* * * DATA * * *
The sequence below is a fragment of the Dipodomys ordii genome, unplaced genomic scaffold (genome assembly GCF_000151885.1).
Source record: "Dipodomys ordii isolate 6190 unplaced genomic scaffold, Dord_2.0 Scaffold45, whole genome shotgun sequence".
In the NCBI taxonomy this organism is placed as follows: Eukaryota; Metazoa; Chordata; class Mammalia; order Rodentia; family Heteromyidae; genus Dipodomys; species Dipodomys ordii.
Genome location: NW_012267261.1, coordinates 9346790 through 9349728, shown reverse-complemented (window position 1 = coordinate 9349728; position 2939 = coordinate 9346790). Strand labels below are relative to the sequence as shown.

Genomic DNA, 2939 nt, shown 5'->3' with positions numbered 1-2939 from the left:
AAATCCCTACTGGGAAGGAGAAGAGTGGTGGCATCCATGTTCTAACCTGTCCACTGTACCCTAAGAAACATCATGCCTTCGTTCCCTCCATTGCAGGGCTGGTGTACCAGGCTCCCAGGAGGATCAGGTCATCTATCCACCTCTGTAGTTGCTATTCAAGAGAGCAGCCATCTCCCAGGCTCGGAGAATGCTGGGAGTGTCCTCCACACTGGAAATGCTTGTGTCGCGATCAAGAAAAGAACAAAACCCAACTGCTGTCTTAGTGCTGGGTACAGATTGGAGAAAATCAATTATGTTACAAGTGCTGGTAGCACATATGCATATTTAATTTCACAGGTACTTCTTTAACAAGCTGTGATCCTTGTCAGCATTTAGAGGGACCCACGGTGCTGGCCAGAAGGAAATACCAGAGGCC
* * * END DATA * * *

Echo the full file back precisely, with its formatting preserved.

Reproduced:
The sequence below is a fragment of the Dipodomys ordii genome, unplaced genomic scaffold (genome assembly GCF_000151885.1).
Source record: "Dipodomys ordii isolate 6190 unplaced genomic scaffold, Dord_2.0 Scaffold45, whole genome shotgun sequence".
In the NCBI taxonomy this organism is placed as follows: Eukaryota; Metazoa; Chordata; class Mammalia; order Rodentia; family Heteromyidae; genus Dipodomys; species Dipodomys ordii.
Genome location: NW_012267261.1, coordinates 9346790 through 9349728, shown reverse-complemented (window position 1 = coordinate 9349728; position 2939 = coordinate 9346790). Strand labels below are relative to the sequence as shown.

Genomic DNA, 2939 nt, shown 5'->3' with positions numbered 1-2939 from the left:
AAATCCCTACTGGGAAGGAGAAGAGTGGTGGCATCCATGTTCTAACCTGTCCACTGTACCCTAAGAAACATCATGCCTTCGTTCCCTCCATTGCAGGGCTGGTGTACCAGGCTCCCAGGAGGATCAGGTCATCTATCCACCTCTGTAGTTGCTATTCAAGAGAGCAGCCATCTCCCAGGCTCGGAGAATGCTGGGAGTGTCCTCCACACTGGAAATGCTTGTGTCGCGATCAAGAAAAGAACAAAACCCAACTGCTGTCTTAGTGCTGGGTACAGATTGGAGAAAATCAATTATGTTACAAGTGCTGGTAGCACATATGCATATTTAATTTCACAGGTACTTCTTTAACAAGCTGTGATCCTTGTCAGCATTTAGAGGGACCCACGGTGCTGGCCAGAAGGAAATACCAGAGGCC